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Penn graduate Gregg Semenza was awarded the Nobel Prize for his isolation of the hypoxia-inducible factor complex from cultured liver cells.

On Christmas Eve in the 1990s, Gregg Semenza and his colleague Josef Prchal hunched over a manuscript, debating with each other on the phone. Semenza was in Baltimore and Prchal was in Birmingham, Ala. The two had been working late in their labs making final edits to the research paper they hoped to resubmit to a journal. He and Semenza “[changed] the manuscript 50 times," Prchal said, but the two scientists were not yet satisfied. 

"Our families were calling us, [asking] 'How come you are not at home?'" Prchal said. 

It was this drive and dedication that Semenza, who graduated from Penn’s M.D./Ph.D. program in 1984, brought to his research over the past 30 years. On Monday, Semenza was one of three scientists awarded the Nobel Prize in Physiology or Medicine for "discoveries of how cells sense and adapt to oxygen availability," the Nobel Assembly announced.

The human body responds to low oxygen levels by increasing a hormone called erythropoietin, or EPO, which leads to increased production of red blood cells, according to the Nobel Committee press release. Semenza found that specific DNA segments located on the EPO gene curtail the increased production of red blood cells in low oxygen conditions.

He later characterized the protein that regulates the EPO gene — a protein he called hypoxia-inducible factor complex or HIF. Semenza's lab was the first to purify HIF, which turned out to be integral to the understanding of how cells process oxygen. He completed this research while at Johns Hopkins University, where he is currently director of the Vascular Program at the Johns Hopkins Institute for Cell Engineering.

“He’s a very rigorous scientist,” said Prchal, a professor at the University of Utah, who has remained Semenza’s collaborator for the past three decades. “He’s one of the smartest people I’ve ever met.”

Credit: Sukhmani Kaur

Nelson taught Semenza in two classes and he specifically remembered enjoying the fetal pig dissection the class did in AP biology.

Semenza grew up in Tarrytown, N.Y. He was inspired to study biology after meeting a high school teacher, Rose Nelson, who has since died. He said that because Nelson had a Ph.D. and did postdoctoral research, she introduced the students to how exciting research was. Nelson taught Semenza in two classes — freshman biology and Advanced Placement Biology — and he specifically remembered enjoying the fetal pig dissection the class did in AP Biology.

When Semenza was accepted into Harvard University in 1974, he wanted to be a genetics researcher. However, he became interested in medical genetics and eventually decided to pursue an M.D./Ph.D. at Penn. His dual-degree training taught him a different mode of thinking than other scientists, Prchal said.

"If you do science, you’re very focused on one thing," he added. "If you understand the diseases, you can understand science, [and] you can make many more inroads."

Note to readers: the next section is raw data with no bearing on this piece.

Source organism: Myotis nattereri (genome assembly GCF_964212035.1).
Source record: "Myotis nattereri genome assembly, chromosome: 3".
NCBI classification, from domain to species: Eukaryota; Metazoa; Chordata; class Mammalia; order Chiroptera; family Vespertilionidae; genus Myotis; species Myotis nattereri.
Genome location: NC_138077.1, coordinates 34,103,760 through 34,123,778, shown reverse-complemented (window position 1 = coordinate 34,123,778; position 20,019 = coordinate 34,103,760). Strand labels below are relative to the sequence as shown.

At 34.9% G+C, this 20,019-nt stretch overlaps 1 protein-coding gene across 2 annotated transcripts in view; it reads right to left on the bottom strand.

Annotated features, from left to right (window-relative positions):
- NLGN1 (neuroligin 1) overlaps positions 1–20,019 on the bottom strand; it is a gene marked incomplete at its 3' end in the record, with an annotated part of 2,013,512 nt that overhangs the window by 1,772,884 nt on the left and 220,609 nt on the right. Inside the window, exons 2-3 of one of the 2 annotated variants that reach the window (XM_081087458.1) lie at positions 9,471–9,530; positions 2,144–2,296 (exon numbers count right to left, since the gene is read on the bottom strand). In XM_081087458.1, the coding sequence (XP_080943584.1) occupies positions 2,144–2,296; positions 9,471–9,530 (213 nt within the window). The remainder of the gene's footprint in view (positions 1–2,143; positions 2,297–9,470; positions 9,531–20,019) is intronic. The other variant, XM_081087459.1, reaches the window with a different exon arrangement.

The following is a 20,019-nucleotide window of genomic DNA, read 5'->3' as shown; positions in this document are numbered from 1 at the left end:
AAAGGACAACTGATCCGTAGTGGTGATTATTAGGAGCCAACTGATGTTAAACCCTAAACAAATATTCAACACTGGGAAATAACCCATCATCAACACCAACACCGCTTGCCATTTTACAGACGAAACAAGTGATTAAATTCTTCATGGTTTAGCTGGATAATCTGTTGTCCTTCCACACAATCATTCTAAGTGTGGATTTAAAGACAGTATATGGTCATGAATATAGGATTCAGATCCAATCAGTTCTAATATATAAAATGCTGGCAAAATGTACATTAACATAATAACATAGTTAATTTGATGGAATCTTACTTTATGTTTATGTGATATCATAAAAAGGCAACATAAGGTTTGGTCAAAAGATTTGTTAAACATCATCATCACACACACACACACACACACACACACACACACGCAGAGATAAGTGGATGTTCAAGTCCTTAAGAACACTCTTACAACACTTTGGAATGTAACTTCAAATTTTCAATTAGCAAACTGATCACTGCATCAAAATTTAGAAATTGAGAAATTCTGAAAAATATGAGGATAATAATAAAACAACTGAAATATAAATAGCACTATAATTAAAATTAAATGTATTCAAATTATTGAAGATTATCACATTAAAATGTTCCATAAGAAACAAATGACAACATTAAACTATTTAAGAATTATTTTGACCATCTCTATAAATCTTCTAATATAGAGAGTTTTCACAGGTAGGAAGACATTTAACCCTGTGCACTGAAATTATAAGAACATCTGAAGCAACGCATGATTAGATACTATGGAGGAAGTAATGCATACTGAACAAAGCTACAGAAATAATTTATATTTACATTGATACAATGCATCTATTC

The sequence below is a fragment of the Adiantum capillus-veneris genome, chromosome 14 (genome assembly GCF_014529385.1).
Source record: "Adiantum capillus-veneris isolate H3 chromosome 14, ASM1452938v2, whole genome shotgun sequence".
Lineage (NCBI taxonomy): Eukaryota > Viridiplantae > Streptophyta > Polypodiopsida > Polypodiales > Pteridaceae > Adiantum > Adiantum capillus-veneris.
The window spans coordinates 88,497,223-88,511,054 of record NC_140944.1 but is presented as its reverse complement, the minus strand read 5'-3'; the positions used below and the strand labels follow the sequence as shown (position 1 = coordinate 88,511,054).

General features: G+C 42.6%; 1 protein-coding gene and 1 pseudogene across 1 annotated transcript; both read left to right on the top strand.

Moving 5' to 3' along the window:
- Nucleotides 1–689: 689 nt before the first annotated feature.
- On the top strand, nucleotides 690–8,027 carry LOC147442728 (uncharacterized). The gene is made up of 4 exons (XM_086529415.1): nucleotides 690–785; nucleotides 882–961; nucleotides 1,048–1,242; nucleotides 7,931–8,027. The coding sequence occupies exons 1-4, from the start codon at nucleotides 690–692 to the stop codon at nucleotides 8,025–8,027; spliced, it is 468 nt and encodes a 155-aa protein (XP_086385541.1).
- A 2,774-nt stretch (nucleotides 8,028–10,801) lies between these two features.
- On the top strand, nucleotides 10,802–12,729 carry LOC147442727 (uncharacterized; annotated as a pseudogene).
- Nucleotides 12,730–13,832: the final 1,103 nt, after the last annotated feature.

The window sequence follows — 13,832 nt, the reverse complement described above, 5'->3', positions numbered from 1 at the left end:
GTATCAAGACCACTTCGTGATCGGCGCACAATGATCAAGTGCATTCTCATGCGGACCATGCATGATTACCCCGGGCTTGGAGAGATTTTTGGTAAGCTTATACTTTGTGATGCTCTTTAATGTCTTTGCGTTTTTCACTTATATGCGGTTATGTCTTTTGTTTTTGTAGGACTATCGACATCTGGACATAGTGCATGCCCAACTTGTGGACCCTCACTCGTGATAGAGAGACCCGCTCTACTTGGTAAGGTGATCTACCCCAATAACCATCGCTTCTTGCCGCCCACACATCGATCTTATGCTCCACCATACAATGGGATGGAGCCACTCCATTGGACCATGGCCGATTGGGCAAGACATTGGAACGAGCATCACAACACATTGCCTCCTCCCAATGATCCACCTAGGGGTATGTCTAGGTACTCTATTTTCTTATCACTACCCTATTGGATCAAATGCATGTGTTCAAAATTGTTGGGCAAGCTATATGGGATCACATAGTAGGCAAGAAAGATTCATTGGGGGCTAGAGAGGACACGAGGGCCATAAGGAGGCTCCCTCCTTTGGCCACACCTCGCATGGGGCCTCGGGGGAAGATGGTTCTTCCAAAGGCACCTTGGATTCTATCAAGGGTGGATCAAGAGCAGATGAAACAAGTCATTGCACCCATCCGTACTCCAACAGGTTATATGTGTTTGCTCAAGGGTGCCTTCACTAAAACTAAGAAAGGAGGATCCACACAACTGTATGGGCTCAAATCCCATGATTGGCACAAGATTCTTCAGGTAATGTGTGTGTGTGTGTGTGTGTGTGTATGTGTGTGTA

Semenza said he saw his role as "bridging the lab and the clinical."  

“The discoveries are being translated to the clinic," he said. "That’s the real prize.”  

In his Ph.D. research at Penn, he studied a hereditary disease called thalassemia, which occurs when red blood cells do not produce enough of the proteins that make up hemoglobin, the major oxygen transporter in blood. This was the beginning of Semenza's research related to oxygen.

Credit: Melanie Hilman

One notable discovery that Semenza is particularly proud of is that the HIF-1 protein disappears in high oxygen environments. 

One notable discovery that Semenza is particularly proud of is that the HIF-1 protein disappears in high oxygen environments. 

"We would take the cells and put them in low oxygen and induce HIF-1," he said. "And then we would put them back in high oxygen and we did that for one minute, five minutes, or 10 minutes. We showed that within five minutes, most of the HIF-1α was gone." 

He also found that it turned out that five minutes was the amount of time it took for the oxygen to diffuse through medium into the cells — meaning that HIF1α was destroyed immediately upon exposure to oxygen. 

The Nobel Prize Committee secretary informs recipients that they won the prize an hour before the public announcement. The secretary first called Semenza at 3:53 a.m. in Baltimore. Semenza was fast asleep but picked up when the secretary called the second time. After he heard the news, he and his wife “kind of looked at each other,” he said. “We were sort of in a daze.”

Semenza did not expect to win the prize, but he “knew what day it was” — the Nobel Prize in Physiology or Medicine was slated to be announced on Monday.

He will be receiving the Nobel Prize in Stockholm, Sweden on Dec. 10, where he will give a Nobel lecture on his discoveries. Semenza's lab is currently researching the role HIF-1 plays in cancers and is working on a collaborative project involving researching the cellular mechanisms that allow Tibetans to survive in low oxygen climates. 

The key to the Nobel Prize for Semenza was not anything extraordinary. 

"Pure luck. Better lucky than good," he said. "Another part of it is to really be just kind of focused on what you’re trying to do — evaluate your failed experiments as well as your successful experiments."